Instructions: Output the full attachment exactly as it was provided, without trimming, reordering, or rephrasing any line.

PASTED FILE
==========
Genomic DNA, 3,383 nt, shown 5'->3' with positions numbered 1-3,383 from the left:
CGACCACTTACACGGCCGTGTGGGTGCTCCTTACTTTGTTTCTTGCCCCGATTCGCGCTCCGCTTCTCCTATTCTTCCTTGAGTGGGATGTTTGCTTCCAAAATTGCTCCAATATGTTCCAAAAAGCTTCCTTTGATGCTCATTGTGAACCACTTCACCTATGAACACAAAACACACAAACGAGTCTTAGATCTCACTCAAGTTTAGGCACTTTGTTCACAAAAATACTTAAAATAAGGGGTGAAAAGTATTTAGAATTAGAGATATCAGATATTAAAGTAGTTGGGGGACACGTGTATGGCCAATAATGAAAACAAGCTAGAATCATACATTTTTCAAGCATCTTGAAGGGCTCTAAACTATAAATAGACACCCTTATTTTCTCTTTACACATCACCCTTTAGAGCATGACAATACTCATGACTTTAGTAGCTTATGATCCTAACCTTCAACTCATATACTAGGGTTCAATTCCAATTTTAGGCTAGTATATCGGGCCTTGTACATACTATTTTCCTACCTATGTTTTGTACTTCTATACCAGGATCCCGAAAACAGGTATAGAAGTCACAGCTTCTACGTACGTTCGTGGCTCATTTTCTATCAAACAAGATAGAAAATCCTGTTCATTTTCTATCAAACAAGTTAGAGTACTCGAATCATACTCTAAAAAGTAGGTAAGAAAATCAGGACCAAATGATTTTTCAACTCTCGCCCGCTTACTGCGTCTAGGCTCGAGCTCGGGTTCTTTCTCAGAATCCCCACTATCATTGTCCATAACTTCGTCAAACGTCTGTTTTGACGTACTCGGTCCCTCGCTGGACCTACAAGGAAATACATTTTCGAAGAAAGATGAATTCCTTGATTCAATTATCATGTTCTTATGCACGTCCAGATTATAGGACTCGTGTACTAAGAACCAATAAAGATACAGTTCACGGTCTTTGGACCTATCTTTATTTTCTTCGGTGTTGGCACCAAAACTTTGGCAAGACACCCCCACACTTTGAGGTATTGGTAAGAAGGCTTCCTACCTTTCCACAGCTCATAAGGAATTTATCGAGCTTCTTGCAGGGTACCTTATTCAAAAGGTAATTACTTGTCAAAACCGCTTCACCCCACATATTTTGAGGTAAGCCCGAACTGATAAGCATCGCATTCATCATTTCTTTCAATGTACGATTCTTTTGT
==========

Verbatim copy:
Genomic DNA, 3,383 nt, shown 5'->3' with positions numbered 1-3,383 from the left:
CGACCACTTACACGGCCGTGTGGGTGCTCCTTACTTTGTTTCTTGCCCCGATTCGCGCTCCGCTTCTCCTATTCTTCCTTGAGTGGGATGTTTGCTTCCAAAATTGCTCCAATATGTTCCAAAAAGCTTCCTTTGATGCTCATTGTGAACCACTTCACCTATGAACACAAAACACACAAACGAGTCTTAGATCTCACTCAAGTTTAGGCACTTTGTTCACAAAAATACTTAAAATAAGGGGTGAAAAGTATTTAGAATTAGAGATATCAGATATTAAAGTAGTTGGGGGACACGTGTATGGCCAATAATGAAAACAAGCTAGAATCATACATTTTTCAAGCATCTTGAAGGGCTCTAAACTATAAATAGACACCCTTATTTTCTCTTTACACATCACCCTTTAGAGCATGACAATACTCATGACTTTAGTAGCTTATGATCCTAACCTTCAACTCATATACTAGGGTTCAATTCCAATTTTAGGCTAGTATATCGGGCCTTGTACATACTATTTTCCTACCTATGTTTTGTACTTCTATACCAGGATCCCGAAAACAGGTATAGAAGTCACAGCTTCTACGTACGTTCGTGGCTCATTTTCTATCAAACAAGATAGAAAATCCTGTTCATTTTCTATCAAACAAGTTAGAGTACTCGAATCATACTCTAAAAAGTAGGTAAGAAAATCAGGACCAAATGATTTTTCAACTCTCGCCCGCTTACTGCGTCTAGGCTCGAGCTCGGGTTCTTTCTCAGAATCCCCACTATCATTGTCCATAACTTCGTCAAACGTCTGTTTTGACGTACTCGGTCCCTCGCTGGACCTACAAGGAAATACATTTTCGAAGAAAGATGAATTCCTTGATTCAATTATCATGTTCTTATGCACGTCCAGATTATAGGACTCGTGTACTAAGAACCAATAAAGATACAGTTCACGGTCTTTGGACCTATCTTTATTTTCTTCGGTGTTGGCACCAAAACTTTGGCAAGACACCCCCACACTTTGAGGTATTGGTAAGAAGGCTTCCTACCTTTCCACAGCTCATAAGGAATTTATCGAGCTTCTTGCAGGGTACCTTATTCAAAAGGTAATTACTTGTCAAAACCGCTTCACCCCACATATTTTGAGGTAAGCCCGAACTGATAAGCATCGCATTCATCATTTCTTTCAATGTACGATTCTTTTGT